Interestingly, our results indicated a middle tumor level as a predictor for pCR in multivariable analysis. Most previous reports do not report tumor height as a significant factor associated with pCR. There is no definite borderline for tumor height that divides rectal cancer between low and high. Some consider tumors 5 to 6 cm above the anal verge to be low rectal cancer, although classification remains arbitrary.24,1 There is debate as to whether upper rectal cancer patients should undergo CRT before surgery or not, as they show lower local recurrence rates than those with middle or low rectal cancer, and certain reports also demonstrated no local recurrence differences between CRT and non-CRT groups in upper rectal cancer.1,25,26 Accordingly, a low tumor location may increase the risk of local recurrence in postradiation status.27 Kapiteijn et al1 reported a 1% 2-year local recurrence rate in a radiotherapy with surgery group with tumor locations in the range of 5 to 10 cm, and a 10.1% recurrence rate in a surgery alone group with the same tumor locations; conversely a 5.8% 2-year local recurrence rate was found in the radiotherapy with surgery group with tumor locations at less than 5 cm, and a 10.0% recurrence rate was found in the surgery alone group with the same tumor locations. In addition, Das28 et al reported that a tumor distance from the anal verge of more than 5 cm was independently predictive of tumor downstaging. From a Dutch rectal trial, middle rectal cancer showed lower local recurrence rate after short-course radiotherapy followed by TME than after TME alone.25 Although these reports do not completely explain rectal cancer pCR in terms of tumor location, they are based on the expected effects of radiotherapy, such as tumor or lymph nodes sterilization; thus, a mid-level tumor location may be the most effective radiation field for rectal cancer. Further studies, however, are needed to confirm our findings.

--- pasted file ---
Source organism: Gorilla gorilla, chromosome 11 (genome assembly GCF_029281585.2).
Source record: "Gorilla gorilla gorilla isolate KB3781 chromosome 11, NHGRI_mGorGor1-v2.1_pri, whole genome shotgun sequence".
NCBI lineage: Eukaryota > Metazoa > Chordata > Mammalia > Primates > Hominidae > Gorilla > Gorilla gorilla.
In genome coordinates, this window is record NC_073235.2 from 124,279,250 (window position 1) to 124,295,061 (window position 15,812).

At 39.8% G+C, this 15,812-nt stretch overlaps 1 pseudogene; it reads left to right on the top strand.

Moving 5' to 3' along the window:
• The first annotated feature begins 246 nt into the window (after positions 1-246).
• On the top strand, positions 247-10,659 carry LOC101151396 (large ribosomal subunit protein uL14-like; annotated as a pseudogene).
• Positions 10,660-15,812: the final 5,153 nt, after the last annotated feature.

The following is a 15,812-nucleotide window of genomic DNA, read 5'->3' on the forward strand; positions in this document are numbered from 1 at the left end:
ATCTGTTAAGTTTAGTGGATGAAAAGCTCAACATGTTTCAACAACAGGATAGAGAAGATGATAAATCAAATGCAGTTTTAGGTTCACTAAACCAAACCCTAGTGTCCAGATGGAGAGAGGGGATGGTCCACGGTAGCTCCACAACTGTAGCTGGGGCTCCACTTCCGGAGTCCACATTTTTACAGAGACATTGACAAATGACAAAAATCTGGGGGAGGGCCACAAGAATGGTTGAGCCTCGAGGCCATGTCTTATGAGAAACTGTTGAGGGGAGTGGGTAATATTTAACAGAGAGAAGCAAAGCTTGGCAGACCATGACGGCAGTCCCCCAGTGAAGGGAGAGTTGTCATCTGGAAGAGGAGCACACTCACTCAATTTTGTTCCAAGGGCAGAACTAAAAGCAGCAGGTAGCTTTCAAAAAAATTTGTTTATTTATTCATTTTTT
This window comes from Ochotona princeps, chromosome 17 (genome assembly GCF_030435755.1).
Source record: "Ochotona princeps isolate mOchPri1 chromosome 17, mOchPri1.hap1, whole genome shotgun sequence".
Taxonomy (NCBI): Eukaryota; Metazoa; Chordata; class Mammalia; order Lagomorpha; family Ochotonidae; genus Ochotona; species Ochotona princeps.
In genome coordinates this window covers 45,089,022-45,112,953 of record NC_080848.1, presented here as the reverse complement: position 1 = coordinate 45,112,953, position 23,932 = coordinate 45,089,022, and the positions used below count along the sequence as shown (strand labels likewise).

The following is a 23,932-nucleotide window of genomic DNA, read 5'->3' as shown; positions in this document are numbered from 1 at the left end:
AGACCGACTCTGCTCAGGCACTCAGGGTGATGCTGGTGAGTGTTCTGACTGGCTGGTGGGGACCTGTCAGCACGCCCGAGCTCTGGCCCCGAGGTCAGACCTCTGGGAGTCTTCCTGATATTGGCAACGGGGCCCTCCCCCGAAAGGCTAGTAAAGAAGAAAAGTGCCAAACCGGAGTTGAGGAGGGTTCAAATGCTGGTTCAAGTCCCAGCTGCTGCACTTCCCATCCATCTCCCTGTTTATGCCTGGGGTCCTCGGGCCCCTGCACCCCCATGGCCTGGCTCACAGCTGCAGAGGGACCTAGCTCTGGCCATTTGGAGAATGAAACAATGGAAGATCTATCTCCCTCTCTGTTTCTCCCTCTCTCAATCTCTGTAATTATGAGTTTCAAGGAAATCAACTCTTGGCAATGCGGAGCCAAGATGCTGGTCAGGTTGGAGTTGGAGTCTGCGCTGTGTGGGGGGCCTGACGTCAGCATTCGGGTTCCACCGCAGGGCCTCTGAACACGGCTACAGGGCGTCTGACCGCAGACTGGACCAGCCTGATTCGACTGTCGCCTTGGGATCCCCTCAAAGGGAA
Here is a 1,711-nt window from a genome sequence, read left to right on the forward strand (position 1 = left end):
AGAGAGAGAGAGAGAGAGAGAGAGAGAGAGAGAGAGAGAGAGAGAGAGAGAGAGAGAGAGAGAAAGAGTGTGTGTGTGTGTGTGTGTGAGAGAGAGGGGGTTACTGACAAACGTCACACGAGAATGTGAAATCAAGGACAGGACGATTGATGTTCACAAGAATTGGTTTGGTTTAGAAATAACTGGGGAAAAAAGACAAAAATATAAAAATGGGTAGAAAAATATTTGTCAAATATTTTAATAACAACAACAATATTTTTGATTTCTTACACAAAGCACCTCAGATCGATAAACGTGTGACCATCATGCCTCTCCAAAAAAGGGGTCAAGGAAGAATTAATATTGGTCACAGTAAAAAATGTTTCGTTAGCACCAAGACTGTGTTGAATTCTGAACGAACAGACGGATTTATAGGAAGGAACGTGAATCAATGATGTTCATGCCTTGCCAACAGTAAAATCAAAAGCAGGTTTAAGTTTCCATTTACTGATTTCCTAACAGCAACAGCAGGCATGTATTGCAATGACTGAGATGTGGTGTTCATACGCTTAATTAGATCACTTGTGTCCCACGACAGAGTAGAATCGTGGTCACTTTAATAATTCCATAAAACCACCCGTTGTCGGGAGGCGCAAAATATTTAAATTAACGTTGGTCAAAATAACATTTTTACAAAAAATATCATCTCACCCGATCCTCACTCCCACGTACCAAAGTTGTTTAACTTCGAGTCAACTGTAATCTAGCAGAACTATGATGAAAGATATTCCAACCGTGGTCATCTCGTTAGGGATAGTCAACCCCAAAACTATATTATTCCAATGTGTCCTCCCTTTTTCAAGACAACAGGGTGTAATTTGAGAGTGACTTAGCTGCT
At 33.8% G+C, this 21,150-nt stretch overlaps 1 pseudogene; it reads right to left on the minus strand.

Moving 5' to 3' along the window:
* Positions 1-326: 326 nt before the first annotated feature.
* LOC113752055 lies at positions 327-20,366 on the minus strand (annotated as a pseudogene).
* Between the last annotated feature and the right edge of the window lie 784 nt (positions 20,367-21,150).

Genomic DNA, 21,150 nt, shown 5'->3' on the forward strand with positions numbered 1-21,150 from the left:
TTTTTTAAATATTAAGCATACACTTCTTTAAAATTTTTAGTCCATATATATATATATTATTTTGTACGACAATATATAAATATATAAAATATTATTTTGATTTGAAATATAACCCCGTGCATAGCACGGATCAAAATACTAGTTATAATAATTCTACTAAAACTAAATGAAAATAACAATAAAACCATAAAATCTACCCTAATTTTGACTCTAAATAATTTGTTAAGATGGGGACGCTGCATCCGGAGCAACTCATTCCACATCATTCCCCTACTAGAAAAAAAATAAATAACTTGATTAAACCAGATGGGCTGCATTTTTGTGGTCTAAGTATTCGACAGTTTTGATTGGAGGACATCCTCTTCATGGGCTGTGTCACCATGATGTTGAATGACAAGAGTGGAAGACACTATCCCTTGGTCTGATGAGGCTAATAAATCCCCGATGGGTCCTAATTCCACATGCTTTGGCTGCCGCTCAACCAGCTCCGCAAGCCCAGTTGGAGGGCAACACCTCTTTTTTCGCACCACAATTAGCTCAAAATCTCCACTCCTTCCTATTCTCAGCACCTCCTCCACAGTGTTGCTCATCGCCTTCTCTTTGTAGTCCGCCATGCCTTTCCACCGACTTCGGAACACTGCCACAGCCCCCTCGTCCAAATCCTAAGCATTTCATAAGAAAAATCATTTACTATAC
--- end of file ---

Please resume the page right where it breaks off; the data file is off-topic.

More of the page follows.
Given its retrospective nature, our study had several limitations. First, there were no genetic data or biologic markers with relevant clinical variables. There were also several reports demonstrating that epidermal growth factor receptor and vascular endothelial growth factor expression predicted decreased pCR after CRT. The addition of such clinical data may have enriched our results when predicting pCR. Second, as these results were derived from a single institution, further prospective studies are necessary to fully evaluate the predictive factors for pCR in rectal cancer.